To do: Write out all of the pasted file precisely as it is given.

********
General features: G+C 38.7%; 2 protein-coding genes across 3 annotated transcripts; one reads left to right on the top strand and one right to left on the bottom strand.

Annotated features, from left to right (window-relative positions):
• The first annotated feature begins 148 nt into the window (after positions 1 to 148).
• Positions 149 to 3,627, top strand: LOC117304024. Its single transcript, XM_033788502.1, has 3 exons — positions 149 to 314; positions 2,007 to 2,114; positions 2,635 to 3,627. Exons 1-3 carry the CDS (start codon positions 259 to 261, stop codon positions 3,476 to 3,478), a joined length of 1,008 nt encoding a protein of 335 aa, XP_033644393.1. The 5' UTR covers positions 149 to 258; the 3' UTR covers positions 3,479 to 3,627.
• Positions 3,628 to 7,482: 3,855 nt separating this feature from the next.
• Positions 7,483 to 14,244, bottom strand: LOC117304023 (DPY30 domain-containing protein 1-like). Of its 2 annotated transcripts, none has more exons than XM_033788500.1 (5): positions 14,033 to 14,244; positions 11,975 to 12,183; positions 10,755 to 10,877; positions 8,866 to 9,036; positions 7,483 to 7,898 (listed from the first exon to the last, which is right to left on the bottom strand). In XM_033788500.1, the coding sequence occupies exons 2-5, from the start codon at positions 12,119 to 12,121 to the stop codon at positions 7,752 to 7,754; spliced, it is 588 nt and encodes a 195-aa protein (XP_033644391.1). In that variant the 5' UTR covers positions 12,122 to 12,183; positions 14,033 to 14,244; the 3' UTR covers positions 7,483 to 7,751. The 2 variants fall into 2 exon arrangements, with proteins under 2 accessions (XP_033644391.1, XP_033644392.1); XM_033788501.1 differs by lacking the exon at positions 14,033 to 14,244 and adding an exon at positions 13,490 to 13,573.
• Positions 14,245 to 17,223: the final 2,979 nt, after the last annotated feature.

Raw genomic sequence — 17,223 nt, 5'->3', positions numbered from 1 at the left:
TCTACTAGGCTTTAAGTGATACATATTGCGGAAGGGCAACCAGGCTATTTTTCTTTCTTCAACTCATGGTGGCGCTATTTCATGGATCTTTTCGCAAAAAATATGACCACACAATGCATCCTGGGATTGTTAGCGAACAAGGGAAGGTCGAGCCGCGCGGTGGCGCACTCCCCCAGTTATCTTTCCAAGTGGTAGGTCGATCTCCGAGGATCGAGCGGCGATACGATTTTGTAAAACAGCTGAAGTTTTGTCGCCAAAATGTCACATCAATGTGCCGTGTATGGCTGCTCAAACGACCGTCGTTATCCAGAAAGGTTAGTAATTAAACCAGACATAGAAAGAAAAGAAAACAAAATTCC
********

General features: G+C 38.7%; 2 protein-coding genes across 3 annotated transcripts; one reads left to right on the top strand and one right to left on the bottom strand.

Annotated features, from left to right (window-relative positions):
• The first annotated feature begins 148 nt into the window (after positions 1 to 148).
• Positions 149 to 3,627, top strand: LOC117304024. Its single transcript, XM_033788502.1, has 3 exons — positions 149 to 314; positions 2,007 to 2,114; positions 2,635 to 3,627. Exons 1-3 carry the CDS (start codon positions 259 to 261, stop codon positions 3,476 to 3,478), a joined length of 1,008 nt encoding a protein of 335 aa, XP_033644393.1. The 5' UTR covers positions 149 to 258; the 3' UTR covers positions 3,479 to 3,627.
• Positions 3,628 to 7,482: 3,855 nt separating this feature from the next.
• Positions 7,483 to 14,244, bottom strand: LOC117304023 (DPY30 domain-containing protein 1-like). Of its 2 annotated transcripts, none has more exons than XM_033788500.1 (5): positions 14,033 to 14,244; positions 11,975 to 12,183; positions 10,755 to 10,877; positions 8,866 to 9,036; positions 7,483 to 7,898 (listed from the first exon to the last, which is right to left on the bottom strand). In XM_033788500.1, the coding sequence occupies exons 2-5, from the start codon at positions 12,119 to 12,121 to the stop codon at positions 7,752 to 7,754; spliced, it is 588 nt and encodes a 195-aa protein (XP_033644391.1). In that variant the 5' UTR covers positions 12,122 to 12,183; positions 14,033 to 14,244; the 3' UTR covers positions 7,483 to 7,751. The 2 variants fall into 2 exon arrangements, with proteins under 2 accessions (XP_033644391.1, XP_033644392.1); XM_033788501.1 differs by lacking the exon at positions 14,033 to 14,244 and adding an exon at positions 13,490 to 13,573.
• Positions 14,245 to 17,223: the final 2,979 nt, after the last annotated feature.

Raw genomic sequence — 17,223 nt, 5'->3', positions numbered from 1 at the left:
TCTACTAGGCTTTAAGTGATACATATTGCGGAAGGGCAACCAGGCTATTTTTCTTTCTTCAACTCATGGTGGCGCTATTTCATGGATCTTTTCGCAAAAAATATGACCACACAATGCATCCTGGGATTGTTAGCGAACAAGGGAAGGTCGAGCCGCGCGGTGGCGCACTCCCCCAGTTATCTTTCCAAGTGGTAGGTCGATCTCCGAGGATCGAGCGGCGATACGATTTTGTAAAACAGCTGAAGTTTTGTCGCCAAAATGTCACATCAATGTGCCGTGTATGGCTGCTCAAACGACCGTCGTTATCCAGAAAGGTTAGTAATTAAACCAGACATAGAAAGAAAAGAAAACAAAATTCC